Dedicating 100-plus hours of a 168-hour week to a craft is not easy. It takes time to build the skill of dedication. It only occurs when drivers make small, positive changes to their daily routines that translate into habits dedicated to them becoming a better driver.
It’s easy to deviate from the narrow path when pursuing a dream. But with the right planning and mindset, one will find themselves devoting more time to their chosen career path. NASCAR drivers face the same issues, and they will succeed as they realize dedication is a skill they must hone.
If a NASCAR driver is lucky enough to make it to the Cup Series, they join a rare and historic club of great drivers. NASCAR Cup drivers didn’t get to where they are without taking risks. Sure, they could have settled into the ARCA Menards, Camping World Truck, or Xfinity Series. But they would never have discovered how good they could be if they didn’t take a few risks.
Banging up too many trucks and cars in the lower series is a one-way ticket off a racing team. However, when putting everything on the line pays off, the rewards are immense. And the same holds true in the Cup Series. The risks may not pay off for all drivers. But if they don’t, at least they gave a concerted effort.
Not all risks are created equal. And like dedication, risk-taking is a skill drivers must hone as they continue their fight their way to the top. Calculated risks won’t always equal a great reward, but they will give drivers the greatest probability of success.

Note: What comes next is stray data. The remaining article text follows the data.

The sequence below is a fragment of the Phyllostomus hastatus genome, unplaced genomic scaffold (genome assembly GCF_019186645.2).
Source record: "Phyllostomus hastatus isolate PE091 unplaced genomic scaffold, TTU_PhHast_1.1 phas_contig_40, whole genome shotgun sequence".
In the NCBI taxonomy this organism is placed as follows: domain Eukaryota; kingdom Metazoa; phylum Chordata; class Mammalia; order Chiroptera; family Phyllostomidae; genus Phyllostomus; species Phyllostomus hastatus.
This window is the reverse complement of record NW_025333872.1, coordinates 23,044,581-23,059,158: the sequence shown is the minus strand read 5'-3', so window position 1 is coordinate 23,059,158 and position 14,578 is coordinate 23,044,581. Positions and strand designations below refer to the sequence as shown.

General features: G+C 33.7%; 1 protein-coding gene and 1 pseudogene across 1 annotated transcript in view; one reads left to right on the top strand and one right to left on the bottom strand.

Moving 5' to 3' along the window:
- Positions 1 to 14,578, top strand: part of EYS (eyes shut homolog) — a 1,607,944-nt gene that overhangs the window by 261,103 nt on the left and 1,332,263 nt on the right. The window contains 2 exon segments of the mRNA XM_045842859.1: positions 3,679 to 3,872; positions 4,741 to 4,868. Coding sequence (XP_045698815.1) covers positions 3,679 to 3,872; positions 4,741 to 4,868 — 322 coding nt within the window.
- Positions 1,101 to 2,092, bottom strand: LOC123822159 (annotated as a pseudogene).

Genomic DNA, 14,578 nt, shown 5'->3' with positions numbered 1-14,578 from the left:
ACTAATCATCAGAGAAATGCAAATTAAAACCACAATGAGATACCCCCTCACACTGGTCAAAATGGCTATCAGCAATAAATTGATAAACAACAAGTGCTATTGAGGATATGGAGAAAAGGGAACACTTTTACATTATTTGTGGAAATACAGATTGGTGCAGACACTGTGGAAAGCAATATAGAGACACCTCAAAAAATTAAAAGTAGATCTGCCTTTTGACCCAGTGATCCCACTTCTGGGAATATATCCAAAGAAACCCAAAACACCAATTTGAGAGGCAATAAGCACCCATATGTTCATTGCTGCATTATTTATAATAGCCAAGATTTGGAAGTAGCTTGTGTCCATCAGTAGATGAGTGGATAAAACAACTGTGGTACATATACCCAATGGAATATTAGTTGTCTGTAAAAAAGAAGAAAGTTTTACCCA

Although NASCAR drivers must possess fearlessness on the track, they need to have the ability to quickly estimate the probability of a risk paying off. Even an all-or-nothing risk may carry a higher probability of success and is, therefore, calculated.
The best way for drivers to calculate whether a risk is worth taking is for them to watch plenty of footage of other drivers in risk-taking situations. They need to take accurate notes as to whether the risk paid off for other drivers, or if it failed often.
Another way for drivers to build this skill is to pay close attention to the actions of other drivers during a NASCAR event. Was that slingshot maneuver worth it? Did nudging another car into the SAFER barrier help previous drivers win or will I lose track position? Risk-taking is a mental skill that involves precision. It’s up to the driver to know when it’s time to take an anticipated risk.